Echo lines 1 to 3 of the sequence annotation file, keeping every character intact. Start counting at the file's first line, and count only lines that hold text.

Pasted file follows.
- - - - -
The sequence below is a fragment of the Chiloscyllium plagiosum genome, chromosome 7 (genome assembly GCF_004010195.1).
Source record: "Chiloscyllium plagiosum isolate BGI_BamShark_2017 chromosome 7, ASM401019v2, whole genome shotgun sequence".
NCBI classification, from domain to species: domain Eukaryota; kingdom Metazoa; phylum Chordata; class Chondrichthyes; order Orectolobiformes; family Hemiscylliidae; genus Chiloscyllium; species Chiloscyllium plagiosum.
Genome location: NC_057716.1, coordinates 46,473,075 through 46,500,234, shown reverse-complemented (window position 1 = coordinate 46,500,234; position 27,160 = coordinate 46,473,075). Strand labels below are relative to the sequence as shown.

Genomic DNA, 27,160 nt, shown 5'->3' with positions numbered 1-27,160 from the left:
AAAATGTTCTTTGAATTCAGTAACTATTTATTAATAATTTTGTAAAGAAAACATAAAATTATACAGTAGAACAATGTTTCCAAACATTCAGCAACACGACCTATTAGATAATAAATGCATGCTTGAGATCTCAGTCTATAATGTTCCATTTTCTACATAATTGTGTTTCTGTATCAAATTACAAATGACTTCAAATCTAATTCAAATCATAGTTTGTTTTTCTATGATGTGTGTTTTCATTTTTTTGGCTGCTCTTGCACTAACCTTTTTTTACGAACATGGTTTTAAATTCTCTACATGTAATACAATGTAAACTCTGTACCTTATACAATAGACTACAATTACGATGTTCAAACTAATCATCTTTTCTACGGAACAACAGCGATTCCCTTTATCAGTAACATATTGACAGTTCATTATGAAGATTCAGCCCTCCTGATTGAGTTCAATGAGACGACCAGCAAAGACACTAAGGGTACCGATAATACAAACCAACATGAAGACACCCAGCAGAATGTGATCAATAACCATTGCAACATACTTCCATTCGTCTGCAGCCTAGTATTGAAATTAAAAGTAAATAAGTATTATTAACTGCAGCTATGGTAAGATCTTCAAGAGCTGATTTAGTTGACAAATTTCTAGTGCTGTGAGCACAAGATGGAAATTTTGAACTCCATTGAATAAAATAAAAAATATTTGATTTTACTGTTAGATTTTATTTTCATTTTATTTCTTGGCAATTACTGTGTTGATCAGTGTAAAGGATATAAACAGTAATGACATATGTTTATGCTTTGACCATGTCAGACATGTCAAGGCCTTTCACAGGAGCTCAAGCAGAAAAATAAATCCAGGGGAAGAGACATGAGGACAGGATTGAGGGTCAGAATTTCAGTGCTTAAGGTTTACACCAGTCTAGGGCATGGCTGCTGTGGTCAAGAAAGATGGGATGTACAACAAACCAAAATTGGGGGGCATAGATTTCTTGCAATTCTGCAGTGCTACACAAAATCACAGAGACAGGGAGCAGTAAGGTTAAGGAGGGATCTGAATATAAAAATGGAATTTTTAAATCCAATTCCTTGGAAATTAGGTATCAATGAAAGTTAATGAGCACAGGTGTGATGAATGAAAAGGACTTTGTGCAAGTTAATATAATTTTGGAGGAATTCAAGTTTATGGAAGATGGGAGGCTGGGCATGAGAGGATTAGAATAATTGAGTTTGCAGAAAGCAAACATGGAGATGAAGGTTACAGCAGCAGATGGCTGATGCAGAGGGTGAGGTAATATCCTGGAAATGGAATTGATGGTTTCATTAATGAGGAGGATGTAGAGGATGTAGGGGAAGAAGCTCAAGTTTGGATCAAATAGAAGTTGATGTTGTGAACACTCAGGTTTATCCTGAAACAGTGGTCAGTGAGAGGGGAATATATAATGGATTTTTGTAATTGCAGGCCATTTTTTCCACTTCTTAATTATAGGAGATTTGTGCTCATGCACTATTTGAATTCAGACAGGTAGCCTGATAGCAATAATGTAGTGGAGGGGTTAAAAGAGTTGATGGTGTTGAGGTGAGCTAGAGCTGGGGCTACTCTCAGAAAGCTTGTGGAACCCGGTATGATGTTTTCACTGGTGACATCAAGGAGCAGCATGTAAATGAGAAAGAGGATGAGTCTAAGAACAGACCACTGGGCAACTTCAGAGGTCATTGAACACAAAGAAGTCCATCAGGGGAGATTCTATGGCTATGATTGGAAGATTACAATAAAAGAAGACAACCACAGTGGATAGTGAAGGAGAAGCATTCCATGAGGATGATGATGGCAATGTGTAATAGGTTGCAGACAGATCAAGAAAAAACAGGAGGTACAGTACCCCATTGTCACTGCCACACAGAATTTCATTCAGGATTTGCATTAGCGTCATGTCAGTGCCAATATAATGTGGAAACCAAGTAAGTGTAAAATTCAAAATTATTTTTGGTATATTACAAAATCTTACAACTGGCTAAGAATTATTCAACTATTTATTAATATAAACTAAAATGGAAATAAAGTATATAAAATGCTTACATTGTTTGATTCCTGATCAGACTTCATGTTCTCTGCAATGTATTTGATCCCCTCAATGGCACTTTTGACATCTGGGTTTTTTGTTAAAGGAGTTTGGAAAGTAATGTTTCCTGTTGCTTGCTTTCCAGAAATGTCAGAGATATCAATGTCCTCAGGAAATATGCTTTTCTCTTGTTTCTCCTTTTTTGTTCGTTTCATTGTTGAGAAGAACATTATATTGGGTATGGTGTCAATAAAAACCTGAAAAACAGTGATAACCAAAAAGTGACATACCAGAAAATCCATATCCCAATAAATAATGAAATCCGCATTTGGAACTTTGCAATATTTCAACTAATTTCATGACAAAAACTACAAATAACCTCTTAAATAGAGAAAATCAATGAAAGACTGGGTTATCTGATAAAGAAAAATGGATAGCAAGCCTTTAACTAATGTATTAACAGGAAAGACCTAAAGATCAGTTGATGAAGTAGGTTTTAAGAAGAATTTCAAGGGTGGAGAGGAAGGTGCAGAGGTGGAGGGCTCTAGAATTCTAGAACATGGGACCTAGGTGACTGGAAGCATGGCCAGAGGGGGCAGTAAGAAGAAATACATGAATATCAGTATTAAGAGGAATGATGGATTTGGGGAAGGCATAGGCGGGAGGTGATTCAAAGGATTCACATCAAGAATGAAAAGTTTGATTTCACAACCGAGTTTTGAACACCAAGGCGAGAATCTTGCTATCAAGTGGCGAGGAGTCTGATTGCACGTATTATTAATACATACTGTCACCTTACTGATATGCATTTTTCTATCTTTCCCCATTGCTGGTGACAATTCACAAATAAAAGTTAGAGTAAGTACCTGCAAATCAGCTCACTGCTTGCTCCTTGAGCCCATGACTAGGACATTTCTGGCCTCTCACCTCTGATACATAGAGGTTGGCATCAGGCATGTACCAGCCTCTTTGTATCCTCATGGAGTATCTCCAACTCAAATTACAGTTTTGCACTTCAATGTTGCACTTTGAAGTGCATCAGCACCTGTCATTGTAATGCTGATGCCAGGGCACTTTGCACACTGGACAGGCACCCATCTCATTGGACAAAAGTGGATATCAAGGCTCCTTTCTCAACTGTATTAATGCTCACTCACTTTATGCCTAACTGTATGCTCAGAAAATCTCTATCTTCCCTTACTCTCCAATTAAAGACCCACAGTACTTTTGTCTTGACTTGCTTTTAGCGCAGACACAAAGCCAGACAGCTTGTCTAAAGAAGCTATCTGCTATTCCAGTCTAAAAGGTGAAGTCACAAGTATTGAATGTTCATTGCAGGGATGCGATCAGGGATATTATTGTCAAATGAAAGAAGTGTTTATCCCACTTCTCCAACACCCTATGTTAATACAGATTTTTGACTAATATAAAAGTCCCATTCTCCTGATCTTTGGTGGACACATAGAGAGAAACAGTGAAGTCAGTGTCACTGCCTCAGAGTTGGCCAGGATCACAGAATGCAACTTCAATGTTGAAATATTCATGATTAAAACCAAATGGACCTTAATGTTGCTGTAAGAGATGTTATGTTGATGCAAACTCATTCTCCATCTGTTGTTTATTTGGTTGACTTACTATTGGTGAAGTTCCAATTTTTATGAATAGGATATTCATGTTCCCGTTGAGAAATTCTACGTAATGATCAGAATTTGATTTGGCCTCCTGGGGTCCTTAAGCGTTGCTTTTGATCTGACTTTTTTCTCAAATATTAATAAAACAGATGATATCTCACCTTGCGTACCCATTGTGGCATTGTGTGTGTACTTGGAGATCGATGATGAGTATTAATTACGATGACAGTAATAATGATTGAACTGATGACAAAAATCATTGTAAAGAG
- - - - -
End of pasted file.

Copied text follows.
The sequence below is a fragment of the Chiloscyllium plagiosum genome, chromosome 7 (genome assembly GCF_004010195.1).
Source record: "Chiloscyllium plagiosum isolate BGI_BamShark_2017 chromosome 7, ASM401019v2, whole genome shotgun sequence".
NCBI classification, from domain to species: domain Eukaryota; kingdom Metazoa; phylum Chordata; class Chondrichthyes; order Orectolobiformes; family Hemiscylliidae; genus Chiloscyllium; species Chiloscyllium plagiosum.